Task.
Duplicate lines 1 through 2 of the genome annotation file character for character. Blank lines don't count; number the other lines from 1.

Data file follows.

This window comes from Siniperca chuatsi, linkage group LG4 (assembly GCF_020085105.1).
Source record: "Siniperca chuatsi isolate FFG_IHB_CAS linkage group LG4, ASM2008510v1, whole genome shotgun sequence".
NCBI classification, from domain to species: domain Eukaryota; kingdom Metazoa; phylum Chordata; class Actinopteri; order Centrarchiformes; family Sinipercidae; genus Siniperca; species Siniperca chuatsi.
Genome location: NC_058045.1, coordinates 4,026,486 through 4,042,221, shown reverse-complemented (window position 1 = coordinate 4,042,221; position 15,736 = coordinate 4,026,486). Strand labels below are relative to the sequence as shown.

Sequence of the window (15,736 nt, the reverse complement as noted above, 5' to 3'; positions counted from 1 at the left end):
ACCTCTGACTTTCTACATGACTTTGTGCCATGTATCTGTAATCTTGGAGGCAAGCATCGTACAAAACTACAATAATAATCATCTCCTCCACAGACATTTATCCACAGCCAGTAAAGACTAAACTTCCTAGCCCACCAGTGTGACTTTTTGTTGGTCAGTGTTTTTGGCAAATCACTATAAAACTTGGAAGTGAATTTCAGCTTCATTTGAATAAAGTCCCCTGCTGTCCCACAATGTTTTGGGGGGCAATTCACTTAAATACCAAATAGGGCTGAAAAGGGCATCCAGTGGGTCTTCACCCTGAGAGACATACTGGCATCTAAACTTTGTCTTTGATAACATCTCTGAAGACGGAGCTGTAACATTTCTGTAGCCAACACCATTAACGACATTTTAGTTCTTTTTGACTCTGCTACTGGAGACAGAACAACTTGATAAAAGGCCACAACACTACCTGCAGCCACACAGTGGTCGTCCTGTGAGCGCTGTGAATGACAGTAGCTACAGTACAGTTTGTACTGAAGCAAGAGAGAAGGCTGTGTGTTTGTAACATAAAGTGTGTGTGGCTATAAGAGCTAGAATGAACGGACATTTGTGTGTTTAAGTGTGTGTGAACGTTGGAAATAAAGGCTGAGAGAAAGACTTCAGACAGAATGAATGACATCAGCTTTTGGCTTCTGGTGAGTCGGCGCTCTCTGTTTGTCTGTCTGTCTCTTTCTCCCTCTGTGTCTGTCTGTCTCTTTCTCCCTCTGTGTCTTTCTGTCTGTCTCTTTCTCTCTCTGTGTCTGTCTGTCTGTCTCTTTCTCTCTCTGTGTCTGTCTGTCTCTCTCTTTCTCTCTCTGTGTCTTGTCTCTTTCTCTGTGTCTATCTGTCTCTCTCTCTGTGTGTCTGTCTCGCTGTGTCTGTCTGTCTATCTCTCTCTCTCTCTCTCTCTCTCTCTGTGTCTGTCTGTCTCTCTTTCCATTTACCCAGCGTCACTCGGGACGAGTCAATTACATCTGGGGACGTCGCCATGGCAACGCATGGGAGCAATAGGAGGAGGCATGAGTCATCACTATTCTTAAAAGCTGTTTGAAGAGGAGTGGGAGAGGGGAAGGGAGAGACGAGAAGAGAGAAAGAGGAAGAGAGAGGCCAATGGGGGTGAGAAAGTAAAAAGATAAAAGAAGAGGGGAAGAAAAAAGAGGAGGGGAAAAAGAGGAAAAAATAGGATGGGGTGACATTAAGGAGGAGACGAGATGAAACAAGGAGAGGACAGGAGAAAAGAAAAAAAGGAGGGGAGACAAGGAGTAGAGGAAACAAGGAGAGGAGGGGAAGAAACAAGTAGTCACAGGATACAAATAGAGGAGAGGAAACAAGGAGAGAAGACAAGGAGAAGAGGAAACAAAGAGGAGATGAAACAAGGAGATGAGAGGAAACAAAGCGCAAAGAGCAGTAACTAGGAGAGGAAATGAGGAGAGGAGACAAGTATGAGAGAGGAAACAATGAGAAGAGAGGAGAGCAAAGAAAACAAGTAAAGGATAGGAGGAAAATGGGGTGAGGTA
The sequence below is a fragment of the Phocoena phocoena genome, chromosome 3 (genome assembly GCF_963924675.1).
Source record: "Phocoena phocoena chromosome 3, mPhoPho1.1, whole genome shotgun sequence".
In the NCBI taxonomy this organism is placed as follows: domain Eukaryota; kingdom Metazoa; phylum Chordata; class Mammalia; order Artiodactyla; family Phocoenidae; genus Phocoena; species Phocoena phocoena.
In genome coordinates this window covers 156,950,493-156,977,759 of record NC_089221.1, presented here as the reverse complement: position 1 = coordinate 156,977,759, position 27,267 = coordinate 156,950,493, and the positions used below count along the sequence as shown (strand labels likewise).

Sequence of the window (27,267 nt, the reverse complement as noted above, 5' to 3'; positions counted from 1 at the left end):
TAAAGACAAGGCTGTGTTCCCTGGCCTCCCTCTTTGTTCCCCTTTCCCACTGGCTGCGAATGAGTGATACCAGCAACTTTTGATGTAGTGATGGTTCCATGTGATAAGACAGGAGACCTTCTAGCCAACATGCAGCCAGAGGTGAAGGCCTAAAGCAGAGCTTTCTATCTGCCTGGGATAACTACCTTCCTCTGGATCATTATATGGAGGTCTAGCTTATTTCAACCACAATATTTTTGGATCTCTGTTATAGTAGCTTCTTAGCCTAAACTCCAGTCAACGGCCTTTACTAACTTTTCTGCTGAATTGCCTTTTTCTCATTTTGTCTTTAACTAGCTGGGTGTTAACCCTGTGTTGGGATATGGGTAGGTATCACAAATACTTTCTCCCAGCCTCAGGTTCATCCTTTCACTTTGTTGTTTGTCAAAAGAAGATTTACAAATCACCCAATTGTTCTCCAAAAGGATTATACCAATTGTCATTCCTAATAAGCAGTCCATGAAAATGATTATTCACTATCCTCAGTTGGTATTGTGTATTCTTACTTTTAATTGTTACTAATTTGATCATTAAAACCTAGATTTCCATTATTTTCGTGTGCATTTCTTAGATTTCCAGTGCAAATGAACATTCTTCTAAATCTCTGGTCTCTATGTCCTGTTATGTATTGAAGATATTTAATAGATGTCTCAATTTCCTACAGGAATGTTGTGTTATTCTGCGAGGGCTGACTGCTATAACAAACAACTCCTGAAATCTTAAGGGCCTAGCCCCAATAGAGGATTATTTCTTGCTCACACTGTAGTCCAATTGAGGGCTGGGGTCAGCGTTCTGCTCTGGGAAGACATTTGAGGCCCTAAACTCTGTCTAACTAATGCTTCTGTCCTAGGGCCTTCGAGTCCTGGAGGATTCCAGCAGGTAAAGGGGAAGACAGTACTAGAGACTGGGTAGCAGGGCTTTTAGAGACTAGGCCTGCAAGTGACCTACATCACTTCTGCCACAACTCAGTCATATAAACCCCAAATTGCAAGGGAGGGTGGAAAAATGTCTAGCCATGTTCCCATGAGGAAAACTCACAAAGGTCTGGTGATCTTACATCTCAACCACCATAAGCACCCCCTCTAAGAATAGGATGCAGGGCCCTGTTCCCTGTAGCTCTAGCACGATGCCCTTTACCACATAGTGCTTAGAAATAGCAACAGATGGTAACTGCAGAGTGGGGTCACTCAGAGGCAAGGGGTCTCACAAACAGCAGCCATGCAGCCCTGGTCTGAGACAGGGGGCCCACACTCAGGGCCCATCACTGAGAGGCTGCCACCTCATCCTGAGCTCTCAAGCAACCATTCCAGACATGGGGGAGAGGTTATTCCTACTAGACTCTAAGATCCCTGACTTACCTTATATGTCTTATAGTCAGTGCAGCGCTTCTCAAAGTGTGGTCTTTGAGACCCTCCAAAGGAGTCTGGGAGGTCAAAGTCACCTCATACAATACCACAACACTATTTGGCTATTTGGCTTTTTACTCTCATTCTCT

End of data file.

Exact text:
This window comes from Siniperca chuatsi, linkage group LG4 (assembly GCF_020085105.1).
Source record: "Siniperca chuatsi isolate FFG_IHB_CAS linkage group LG4, ASM2008510v1, whole genome shotgun sequence".